I have discovered that with all that busyness and mental chatter, it’s hard to listen. And I want to listen to what the gods have to tell me. I am in that place in my life where I need to listen; the gods hold my next agenda. Tricky, aren’t they? I can’t get the next agenda until I slow down, stop and listen. And, in order to do that, I need to submerge my self in what cultural anthropologist, Angeles Arrien, calls the sweet territory of silence.

So, that’s where you will find me, at the corner of Quiet and Still. I will be the one with the oversized sunglasses and the big, goofy grin who appears to be listening to some inaudible song as I sit peacefully and take in the view.

Care to join me? There’s room on the bench.

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15 Responses to I need to stop doing

  1. Adele Ryan McDowell May 12, 2014 at 7:08 pm #

    Colleen, of course, we are mind melding again! Much love to you, dear one. Talk soon.

  2. Adele Ryan McDowell May 12, 2014 at 6:58 pm #

    Ohh, thank you, Violet on the Farm. The crazy goat sounds fun. You sound wise.

  3. Adele Ryan McDowell May 12, 2014 at 6:55 pm #

    Thank you, dear Diana, my wise friend. Thanks for your ever-present love and support. Much love to your loving-life-self

  4. Adele Ryan McDowell May 12, 2014 at 6:52 pm #

    I know you know this very well. Yes, Jacquie, come join me. You have been going non-stop for years. Sending you a blast of peace as you work through your latest. Much love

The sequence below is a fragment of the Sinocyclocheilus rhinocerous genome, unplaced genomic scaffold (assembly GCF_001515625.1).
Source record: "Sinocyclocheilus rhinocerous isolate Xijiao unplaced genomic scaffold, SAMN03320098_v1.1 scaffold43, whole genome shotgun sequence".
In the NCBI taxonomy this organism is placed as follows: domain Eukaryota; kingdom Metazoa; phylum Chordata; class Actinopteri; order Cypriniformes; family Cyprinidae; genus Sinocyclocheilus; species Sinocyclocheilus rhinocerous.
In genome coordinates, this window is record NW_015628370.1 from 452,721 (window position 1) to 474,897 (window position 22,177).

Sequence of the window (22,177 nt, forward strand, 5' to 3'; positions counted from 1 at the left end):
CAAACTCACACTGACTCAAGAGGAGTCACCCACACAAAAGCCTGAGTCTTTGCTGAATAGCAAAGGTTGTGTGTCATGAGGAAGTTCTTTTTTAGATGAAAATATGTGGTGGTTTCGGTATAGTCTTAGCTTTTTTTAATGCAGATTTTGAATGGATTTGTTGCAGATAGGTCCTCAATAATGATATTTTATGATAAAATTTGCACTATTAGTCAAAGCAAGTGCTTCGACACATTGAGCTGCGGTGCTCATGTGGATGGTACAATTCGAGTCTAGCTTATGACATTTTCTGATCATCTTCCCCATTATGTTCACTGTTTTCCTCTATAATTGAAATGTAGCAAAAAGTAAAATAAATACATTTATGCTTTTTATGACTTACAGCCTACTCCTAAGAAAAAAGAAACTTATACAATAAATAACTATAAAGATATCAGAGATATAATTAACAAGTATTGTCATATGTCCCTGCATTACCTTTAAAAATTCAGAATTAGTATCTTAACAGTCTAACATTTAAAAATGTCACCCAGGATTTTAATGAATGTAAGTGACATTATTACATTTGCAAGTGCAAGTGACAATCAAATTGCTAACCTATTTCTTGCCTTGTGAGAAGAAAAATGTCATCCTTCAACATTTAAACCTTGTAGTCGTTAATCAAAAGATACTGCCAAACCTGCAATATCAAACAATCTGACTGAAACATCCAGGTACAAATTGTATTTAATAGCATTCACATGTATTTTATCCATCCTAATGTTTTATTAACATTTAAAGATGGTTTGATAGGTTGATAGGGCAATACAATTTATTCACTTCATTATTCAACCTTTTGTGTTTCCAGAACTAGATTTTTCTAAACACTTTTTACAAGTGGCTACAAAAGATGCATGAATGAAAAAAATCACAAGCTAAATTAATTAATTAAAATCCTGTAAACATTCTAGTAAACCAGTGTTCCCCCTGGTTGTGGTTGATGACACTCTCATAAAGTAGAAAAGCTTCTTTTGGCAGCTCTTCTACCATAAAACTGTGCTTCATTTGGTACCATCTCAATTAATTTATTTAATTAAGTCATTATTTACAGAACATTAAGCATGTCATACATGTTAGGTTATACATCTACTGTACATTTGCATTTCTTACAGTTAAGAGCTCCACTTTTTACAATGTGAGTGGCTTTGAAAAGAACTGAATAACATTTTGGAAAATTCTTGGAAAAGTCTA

5. Adele Ryan McDowell May 12, 2014 at 6:50 pm #

    YES!!!! Do come and sit and be, you, the most uber-efficient, super-productive and deeply caring person I know. We can share goofy grins as the world goes by. That’ll be fun. I’m saving you a seat, Na’ama.

  6. Adele Ryan McDowell May 12, 2014 at 6:48 pm #

    You make me laugh. Come on over. The view is great and the air virutally sparkles. Much love to you.

  7. Adele Ryan McDowell May 12, 2014 at 6:46 pm #

    Elizabeth, what a blessing you would be….and you’re well practiced in silence. Happy to share space with your wonderful self. Much love

  8. Elizabeth Gricus May 10, 2014 at 2:27 pm #

    Right on, Adele! Move over.. I’m with you!

    Blessings, E. 🙂

  9. stephanie blank May 10, 2014 at 12:40 pm #

    I would love to join you! I understand the lady in the woods story and wish that it didn’t come to that degree of exhaustion but like you said- if we could take time each day to be quiet and still and maybe even go for a walk in the woods or the beach and get ourselves in nature- that would be so rejuvenating- if only for a short time. I’ve been dreaming of taking a trip somewhere where its very quiet and calm! That place always looks like a tropical beach to me…

    Sending Love

  10. Na'ama Yehuda May 10, 2014 at 11:02 am #